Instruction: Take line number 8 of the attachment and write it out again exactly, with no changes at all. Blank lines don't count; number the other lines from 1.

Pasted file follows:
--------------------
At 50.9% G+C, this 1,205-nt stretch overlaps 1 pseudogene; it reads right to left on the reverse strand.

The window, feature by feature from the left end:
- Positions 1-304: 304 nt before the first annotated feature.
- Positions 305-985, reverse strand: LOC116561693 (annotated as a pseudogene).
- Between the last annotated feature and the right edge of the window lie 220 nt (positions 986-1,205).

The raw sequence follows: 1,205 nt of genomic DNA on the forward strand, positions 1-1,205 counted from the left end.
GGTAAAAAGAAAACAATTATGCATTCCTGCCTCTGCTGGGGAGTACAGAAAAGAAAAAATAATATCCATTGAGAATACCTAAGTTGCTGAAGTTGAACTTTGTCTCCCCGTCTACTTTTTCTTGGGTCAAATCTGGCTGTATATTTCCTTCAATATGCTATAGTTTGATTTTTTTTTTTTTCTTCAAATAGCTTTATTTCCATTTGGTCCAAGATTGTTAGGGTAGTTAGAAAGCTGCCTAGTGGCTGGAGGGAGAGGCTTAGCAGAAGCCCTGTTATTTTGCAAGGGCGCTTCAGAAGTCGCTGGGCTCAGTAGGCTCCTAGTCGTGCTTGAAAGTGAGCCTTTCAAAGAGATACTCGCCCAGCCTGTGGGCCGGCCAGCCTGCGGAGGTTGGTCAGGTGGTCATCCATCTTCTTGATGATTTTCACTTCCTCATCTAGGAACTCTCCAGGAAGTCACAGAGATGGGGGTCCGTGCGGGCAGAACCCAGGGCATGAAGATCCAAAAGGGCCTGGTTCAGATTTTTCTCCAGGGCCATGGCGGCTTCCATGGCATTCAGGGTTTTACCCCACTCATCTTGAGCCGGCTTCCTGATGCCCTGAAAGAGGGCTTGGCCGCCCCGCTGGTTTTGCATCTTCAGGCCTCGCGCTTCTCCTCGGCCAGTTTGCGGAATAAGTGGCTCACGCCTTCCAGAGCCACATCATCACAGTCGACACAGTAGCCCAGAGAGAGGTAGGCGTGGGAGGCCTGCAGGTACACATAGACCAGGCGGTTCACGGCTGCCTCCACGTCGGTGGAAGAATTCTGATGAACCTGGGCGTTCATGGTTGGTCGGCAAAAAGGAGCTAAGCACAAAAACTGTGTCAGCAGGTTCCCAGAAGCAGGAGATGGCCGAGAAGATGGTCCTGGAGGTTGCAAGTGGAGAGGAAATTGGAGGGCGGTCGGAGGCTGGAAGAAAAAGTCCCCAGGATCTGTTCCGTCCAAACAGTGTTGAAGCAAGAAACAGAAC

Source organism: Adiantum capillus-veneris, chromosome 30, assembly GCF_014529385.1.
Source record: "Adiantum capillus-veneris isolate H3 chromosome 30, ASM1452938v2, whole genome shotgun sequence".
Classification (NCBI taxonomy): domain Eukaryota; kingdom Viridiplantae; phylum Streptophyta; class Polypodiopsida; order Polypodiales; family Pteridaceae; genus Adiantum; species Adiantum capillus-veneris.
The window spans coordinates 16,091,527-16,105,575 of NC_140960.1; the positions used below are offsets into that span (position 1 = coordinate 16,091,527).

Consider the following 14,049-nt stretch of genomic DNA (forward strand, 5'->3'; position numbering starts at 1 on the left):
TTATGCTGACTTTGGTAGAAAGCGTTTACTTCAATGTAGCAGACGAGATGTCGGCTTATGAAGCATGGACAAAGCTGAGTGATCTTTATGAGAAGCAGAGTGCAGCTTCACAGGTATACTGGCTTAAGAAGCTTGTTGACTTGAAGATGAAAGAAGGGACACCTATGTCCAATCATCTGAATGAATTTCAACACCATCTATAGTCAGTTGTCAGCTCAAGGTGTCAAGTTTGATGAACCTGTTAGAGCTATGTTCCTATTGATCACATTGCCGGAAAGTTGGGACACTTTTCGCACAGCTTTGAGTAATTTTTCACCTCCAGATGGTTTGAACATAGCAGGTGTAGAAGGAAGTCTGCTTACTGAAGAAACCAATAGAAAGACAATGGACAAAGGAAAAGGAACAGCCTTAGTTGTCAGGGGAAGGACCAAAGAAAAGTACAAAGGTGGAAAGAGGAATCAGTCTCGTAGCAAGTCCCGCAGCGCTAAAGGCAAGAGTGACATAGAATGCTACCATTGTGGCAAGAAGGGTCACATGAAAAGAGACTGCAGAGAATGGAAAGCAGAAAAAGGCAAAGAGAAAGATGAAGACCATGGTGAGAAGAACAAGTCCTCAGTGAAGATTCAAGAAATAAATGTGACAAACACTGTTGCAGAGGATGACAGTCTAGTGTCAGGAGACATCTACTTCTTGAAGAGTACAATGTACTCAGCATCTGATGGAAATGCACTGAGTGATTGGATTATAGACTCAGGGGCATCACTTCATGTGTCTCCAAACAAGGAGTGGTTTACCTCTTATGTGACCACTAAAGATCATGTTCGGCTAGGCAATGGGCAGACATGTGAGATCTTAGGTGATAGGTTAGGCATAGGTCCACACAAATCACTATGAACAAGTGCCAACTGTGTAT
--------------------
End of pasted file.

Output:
Source organism: Adiantum capillus-veneris, chromosome 30, assembly GCF_014529385.1.